The media headlines to the right of this paragraph give a small flavour of the debate that took place around the sale of broadcast rights to a subscription broadcast service, i.e. Sky. I have used the Michael Duignan quote in the image because he is probably better placed than most to understand the complexity of the issues and the competing interests. As a teenager he arrived in Boston during the summer of 1987 and we played together on a team that won the North American championship. Even at that stage it was possible to watch broadcasts of Irish gaelic games live in a Boston venue. And we handed over dollars for the privilege. By the time of the above quote, Duignan was a respected analyst on the National Broadcaster (RTE) - a broadcaster that "competed" with Sky for access to GAA games. Currently, Duignan is Chairperson of Offaly GAA and was instrumental in securing sponsorship from the golfer Shane Lowry to help the county's finances (here). He has experienced the economic issues from many angles.
It was fascinating to see the variety of responses. Different groups found themselves confronting different circumstances and the solutions varied accordingly. At a national level, the governing body opened up the pay-per-view possibility for supporters/consumers. I have discussed this in a previous post (here). At provincial level (4 provinces within the national level), the decision was made to do something similar with underage championship games. I have discussed this in a previous post (here). There is one important point to note about the broadcasting of these games. It is that in many cases the cameras were already present in the grounds; recording footage to be broadcast as part of TV highlight shows. The technological challenge came in moving the turnstyles online.
Things got a lot more complicated at lower levels. Pre-pandemic only a small number of club games from some counties were broadcast on television. Again, there was the capacity for a small increase in live streaming because of the presence of cameras recording footage for highlights packages. It looks like some enterprising counties arranged their schedules to increase their revenues from these sources. Other counties sought to allocate the broadcasting rights to media organisations. It is only a slight exaggeration to say that arrangements ran into the issues covered in the landmark case involving UEFA's sale of broadcast rights to the Champions League (here). The problems arose with the games that were not sold/broadcast. In both cases, the potential broadcasting/streaming of these games were eventually facilitated.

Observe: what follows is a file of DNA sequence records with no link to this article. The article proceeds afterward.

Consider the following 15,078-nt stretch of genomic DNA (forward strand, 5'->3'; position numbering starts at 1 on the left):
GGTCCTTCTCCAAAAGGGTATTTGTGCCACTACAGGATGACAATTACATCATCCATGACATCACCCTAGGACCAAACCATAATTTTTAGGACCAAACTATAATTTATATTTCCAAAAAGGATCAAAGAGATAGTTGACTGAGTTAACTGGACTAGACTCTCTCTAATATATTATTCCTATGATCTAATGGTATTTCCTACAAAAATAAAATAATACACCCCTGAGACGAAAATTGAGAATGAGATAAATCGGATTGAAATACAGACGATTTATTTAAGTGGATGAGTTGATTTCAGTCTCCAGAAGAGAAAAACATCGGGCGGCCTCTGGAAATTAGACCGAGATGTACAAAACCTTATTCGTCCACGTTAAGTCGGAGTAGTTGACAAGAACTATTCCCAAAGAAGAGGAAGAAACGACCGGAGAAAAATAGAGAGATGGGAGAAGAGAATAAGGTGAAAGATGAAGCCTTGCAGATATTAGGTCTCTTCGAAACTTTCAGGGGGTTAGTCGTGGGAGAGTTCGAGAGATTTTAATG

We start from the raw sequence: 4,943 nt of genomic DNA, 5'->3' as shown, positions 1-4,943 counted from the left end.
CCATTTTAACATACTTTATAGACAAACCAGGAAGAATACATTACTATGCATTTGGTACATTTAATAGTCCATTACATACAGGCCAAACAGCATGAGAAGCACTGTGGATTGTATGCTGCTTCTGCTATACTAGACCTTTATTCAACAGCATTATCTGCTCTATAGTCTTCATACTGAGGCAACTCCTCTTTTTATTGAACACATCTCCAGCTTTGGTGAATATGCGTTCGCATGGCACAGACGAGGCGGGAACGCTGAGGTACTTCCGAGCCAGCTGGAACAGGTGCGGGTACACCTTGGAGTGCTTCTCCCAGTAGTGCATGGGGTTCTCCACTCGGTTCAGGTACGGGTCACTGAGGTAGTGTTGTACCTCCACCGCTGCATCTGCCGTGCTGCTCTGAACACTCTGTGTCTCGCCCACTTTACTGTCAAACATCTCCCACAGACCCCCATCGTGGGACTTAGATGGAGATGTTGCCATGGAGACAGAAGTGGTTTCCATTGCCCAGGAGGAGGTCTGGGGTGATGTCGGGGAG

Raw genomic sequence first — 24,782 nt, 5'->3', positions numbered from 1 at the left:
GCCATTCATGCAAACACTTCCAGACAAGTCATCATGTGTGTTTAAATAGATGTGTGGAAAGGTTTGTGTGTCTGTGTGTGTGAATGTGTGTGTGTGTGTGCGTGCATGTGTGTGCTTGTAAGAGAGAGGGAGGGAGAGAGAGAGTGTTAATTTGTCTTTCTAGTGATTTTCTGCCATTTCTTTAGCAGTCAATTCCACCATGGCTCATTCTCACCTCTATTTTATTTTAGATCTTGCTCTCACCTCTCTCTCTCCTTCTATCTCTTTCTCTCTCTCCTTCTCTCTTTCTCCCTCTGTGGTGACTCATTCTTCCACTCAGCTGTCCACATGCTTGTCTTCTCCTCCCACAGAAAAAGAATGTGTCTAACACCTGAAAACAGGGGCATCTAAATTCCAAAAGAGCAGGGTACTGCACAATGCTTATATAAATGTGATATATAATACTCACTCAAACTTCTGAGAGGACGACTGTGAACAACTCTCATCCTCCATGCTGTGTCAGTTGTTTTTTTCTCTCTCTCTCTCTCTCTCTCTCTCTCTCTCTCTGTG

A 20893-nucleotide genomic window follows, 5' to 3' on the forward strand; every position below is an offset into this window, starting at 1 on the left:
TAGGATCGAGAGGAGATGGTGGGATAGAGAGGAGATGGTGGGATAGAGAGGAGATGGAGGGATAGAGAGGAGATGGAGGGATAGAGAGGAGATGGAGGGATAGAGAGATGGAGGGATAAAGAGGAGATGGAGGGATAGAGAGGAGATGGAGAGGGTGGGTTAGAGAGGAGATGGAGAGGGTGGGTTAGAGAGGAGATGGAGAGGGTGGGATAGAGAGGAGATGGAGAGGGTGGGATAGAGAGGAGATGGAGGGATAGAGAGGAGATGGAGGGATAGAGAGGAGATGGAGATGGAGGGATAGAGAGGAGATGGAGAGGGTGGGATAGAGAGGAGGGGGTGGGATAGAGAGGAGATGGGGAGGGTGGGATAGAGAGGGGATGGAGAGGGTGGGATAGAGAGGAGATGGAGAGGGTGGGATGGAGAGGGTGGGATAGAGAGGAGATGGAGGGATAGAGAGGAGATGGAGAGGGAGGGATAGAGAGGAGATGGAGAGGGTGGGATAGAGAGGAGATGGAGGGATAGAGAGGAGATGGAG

I wondered what would happen to the cameras and the dongles if/when the spectator restrictions were eased. Others were also reflecting on the experience and the implications for overall GAA broadcasting policy. Paul Rouse outlined these issues in a thought-provoking pieces from last November (here). While Rouse mainly deals with national issues, he also deals with the local issues. Here are his words. "Even before the Covid crisis, there were clubs and organisations in Ireland live-streaming their own sporting events and trying to get people to buy passes on-line. But, as history reveals time and again, one of the things that crises do is to accelerate change that is already underway." Last week, nine months after Rouse's prescient words, a minor local spat broke out between a club and the county organisation (as illustrated in the image below).
How will local sports broadcasting evolve? I don't know but the pandemic has changed attitudes to the possibilities. The change in the attitudes to broadcasting will be important. And it is not just sports broadcasting As I was drafting this blog post I got an email from a colleague who is concerned about the presence of cameras in the teaching space. His concerns are familiar and mirror those in the sporting world. He is concerned about the impact on in-person attendances. He is concerned about his ability to monitise his product (whether from his material being appropriated or his utterances being misconstrued). However, students who were forced to view material online in 2020-21 want the option of access to online material in 2021-22. Many will return to in-person teaching spaces. In my opinion, students will do so more to experience the social side than the learning experience. However, they want the option of viewing the event online - even if it is not live. Something similar already happens with national GAA events. Many spectators will return from the live event to watch the highlights programme on TV (The Sunday Game). Something similar will surely happen with local sporting events.